WALDHEIM: THE MISSING YEARS; By Robertt Edwin Herzstein; Arbor House; 303 pages; $18.95.
A young man - of narrow intelligence but immense ambition and pleasing manner - is reared within a conservative, provincial family in a small, painfully divided and embattled country. A foreign dictatorship takes power. He adjusts accordingly, gaining an elite education as war nears. He is conscripted, wounded and eventually assigned to brutal antiguerrilla operations as a junior officer; responsibilities and decorations come his way.Peace breaks out. He returns to a homeland defeated, occupied and transformed politically. Opportunities beckon for bright young men with clean - more or less - records. No one inquires too deeply. He becomes a diplomat, works hard and rises rapidly, gains a reputation at the United Nations, and becomes its secretary-general in 1971.
This is, of course, Kurt Waldheim, as he is portrayed in this authoritative account, half biography, half detective story, and all rooted solidly in documents, not journalistic speculations or politicized assumptions. Robert Herzstein is a professional historian whose experience with German military documents of World War II led the World Jewish Congress to commission him in 1986 to investigate Waldheim's past.
There had long been rumors in Austria regarding the vague remarks for 1942 to '45 in Waldheim's record. Behind all the sachertorte and Strauss waltzes, however, stand centuries of hierarchy and deference to the elite. This deference ended for Waldheim in 1985, when, having been passed over for the Nobel Peace Prize, he became the conservative candidate for president. The Socialists began digging, press reports appeared, and the World Jewish Congress in New York joined the fray, fearing that a Waldheim victory would legitimize by example some even more dubious folk.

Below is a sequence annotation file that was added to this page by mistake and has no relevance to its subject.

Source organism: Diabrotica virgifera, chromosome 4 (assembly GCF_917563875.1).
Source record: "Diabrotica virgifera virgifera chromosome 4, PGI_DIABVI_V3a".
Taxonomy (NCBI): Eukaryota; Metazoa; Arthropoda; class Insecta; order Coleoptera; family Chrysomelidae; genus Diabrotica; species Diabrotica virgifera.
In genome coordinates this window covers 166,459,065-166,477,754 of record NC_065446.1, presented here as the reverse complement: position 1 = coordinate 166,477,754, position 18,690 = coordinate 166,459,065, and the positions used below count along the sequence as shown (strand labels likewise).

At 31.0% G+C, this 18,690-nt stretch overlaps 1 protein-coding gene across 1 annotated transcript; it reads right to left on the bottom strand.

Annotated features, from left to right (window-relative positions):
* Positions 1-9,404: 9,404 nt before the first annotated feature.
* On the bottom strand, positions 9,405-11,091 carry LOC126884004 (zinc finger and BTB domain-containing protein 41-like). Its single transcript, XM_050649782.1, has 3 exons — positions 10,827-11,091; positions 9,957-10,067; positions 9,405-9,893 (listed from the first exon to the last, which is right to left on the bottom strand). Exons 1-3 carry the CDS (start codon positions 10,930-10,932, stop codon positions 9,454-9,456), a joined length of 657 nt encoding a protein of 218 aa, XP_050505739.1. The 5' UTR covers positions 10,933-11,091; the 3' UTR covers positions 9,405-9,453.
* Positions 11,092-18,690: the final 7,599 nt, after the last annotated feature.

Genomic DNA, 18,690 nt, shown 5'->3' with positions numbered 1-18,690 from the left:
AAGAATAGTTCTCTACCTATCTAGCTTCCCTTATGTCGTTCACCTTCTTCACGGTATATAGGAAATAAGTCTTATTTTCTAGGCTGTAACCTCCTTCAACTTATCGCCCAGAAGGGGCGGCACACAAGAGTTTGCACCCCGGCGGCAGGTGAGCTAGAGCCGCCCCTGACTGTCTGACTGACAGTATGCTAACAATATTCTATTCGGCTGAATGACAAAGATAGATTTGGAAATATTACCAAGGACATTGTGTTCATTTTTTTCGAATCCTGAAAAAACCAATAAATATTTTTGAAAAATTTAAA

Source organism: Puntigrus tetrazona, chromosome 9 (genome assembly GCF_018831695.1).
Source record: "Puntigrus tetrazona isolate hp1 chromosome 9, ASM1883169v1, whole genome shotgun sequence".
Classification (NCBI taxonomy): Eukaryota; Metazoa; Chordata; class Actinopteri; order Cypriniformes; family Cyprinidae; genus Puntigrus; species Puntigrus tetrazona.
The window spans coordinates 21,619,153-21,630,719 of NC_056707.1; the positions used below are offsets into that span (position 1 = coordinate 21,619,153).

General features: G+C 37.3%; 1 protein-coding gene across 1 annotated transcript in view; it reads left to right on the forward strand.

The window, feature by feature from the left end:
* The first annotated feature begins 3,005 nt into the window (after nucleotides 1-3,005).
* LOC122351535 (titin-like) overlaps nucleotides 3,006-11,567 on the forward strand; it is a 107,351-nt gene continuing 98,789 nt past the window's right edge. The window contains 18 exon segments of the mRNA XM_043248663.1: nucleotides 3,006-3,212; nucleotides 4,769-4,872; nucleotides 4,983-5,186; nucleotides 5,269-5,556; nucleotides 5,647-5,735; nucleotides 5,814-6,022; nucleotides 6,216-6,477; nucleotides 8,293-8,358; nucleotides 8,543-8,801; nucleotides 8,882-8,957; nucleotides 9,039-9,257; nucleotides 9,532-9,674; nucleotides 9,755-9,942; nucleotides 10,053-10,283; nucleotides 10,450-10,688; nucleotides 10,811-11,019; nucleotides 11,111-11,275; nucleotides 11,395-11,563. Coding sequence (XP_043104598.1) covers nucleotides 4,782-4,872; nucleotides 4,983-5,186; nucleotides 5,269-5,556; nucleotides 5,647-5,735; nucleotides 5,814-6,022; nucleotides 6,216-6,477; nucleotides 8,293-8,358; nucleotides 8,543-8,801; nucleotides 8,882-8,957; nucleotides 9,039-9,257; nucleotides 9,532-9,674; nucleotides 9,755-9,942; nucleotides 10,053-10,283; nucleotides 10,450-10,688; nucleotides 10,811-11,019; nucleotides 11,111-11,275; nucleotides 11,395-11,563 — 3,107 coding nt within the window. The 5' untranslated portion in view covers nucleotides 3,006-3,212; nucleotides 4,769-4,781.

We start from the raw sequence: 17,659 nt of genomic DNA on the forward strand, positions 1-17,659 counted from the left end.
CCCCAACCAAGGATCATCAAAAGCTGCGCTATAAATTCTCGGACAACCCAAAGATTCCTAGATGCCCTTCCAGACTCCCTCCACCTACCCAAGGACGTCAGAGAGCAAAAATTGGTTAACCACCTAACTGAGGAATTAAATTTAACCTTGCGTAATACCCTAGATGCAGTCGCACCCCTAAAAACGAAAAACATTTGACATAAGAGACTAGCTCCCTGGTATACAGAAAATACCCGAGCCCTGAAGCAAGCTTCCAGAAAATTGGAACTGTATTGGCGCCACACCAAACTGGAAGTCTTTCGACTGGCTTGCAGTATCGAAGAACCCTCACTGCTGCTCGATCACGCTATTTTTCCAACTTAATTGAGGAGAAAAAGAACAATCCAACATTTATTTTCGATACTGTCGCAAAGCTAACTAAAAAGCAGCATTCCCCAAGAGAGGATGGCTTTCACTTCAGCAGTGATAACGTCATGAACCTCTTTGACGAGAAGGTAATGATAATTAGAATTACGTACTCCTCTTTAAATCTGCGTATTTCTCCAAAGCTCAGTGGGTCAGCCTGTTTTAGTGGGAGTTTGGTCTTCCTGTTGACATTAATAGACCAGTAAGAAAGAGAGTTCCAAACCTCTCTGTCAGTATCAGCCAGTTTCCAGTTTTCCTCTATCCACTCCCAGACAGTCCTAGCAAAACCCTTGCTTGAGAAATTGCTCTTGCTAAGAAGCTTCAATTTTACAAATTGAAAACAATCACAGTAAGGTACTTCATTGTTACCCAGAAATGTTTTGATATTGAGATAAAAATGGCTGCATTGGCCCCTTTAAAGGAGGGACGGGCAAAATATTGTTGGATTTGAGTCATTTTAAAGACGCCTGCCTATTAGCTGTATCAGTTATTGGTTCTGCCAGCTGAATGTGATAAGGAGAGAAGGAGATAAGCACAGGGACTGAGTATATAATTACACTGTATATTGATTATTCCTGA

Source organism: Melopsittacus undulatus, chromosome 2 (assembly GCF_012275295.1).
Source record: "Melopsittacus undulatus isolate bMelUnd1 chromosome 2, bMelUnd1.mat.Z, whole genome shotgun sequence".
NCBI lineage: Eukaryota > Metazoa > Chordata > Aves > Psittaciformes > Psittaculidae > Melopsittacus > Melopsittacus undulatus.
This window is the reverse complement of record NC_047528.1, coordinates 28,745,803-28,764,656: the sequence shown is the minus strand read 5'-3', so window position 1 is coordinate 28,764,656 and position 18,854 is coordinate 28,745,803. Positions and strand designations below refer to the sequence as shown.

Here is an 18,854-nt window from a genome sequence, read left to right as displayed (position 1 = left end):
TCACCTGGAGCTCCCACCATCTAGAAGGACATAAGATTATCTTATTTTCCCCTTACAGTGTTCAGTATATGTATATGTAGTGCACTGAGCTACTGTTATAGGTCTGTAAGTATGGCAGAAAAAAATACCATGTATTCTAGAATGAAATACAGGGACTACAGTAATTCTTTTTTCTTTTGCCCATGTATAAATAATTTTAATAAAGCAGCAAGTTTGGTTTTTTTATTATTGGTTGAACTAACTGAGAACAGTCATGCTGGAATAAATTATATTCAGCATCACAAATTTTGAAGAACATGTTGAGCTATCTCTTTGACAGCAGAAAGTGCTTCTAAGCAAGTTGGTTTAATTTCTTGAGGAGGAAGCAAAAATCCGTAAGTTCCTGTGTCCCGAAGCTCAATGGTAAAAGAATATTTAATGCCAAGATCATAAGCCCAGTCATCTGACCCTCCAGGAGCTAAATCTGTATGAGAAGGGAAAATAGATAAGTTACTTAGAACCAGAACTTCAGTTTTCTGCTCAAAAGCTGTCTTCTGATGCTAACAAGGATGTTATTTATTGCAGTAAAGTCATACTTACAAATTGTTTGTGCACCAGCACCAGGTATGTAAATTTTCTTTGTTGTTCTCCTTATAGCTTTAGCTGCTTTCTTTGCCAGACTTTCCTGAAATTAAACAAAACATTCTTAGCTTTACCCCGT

Here was a reaffirmation of political Lesson 1: A low profile is essential for those with embarrassing records. Perhaps Waldheim felt his eminence precluded investigation. More likely, he simply lacked the imagination to foresee the reaction, not so much to his actions in the wartime Balkans, but to his subsequent camouflage of the record.
And so to Lesson 2: Archives, public records, and research libraries can yield devastating evidence to skilled investigators, not least in this case because staff officers leave a far longer paper trail than do line commanders. Using German Army unit histories and documents, Herzstein goes far in tracking Waldheim through operations in Greece and especially against Tito's partisans.
Clearly, Waldheim was not the SS man some headlines have irresponsibly charged, nor a war criminal, nor even a Nazi Party member. But he did belong to Nazi Party affiliates in Austria and was an efficient cog in the military machine, whose often-bloody activities he participated in as an intelligence officer: Witness the atrocities in 1942 at Kozara in central Yugoslavia.
What of Waldheim himself, whom Herzstein interviewed at length? The former secretary-general was as polite as ever but unyielding and, somehow, bewildered by it all: I was only following orders! It was war; what could I do? And didn't everyone fib a little afterward? Waldheim embodies the cozy myth of Austria as Hitler's first victim, deserving pity, not judgment. That this lie has been exposed, that Austrians now have to confront their own violent and anti-Semitic past: This is why the Waldheim story matters, and why so many Austrians hate it so.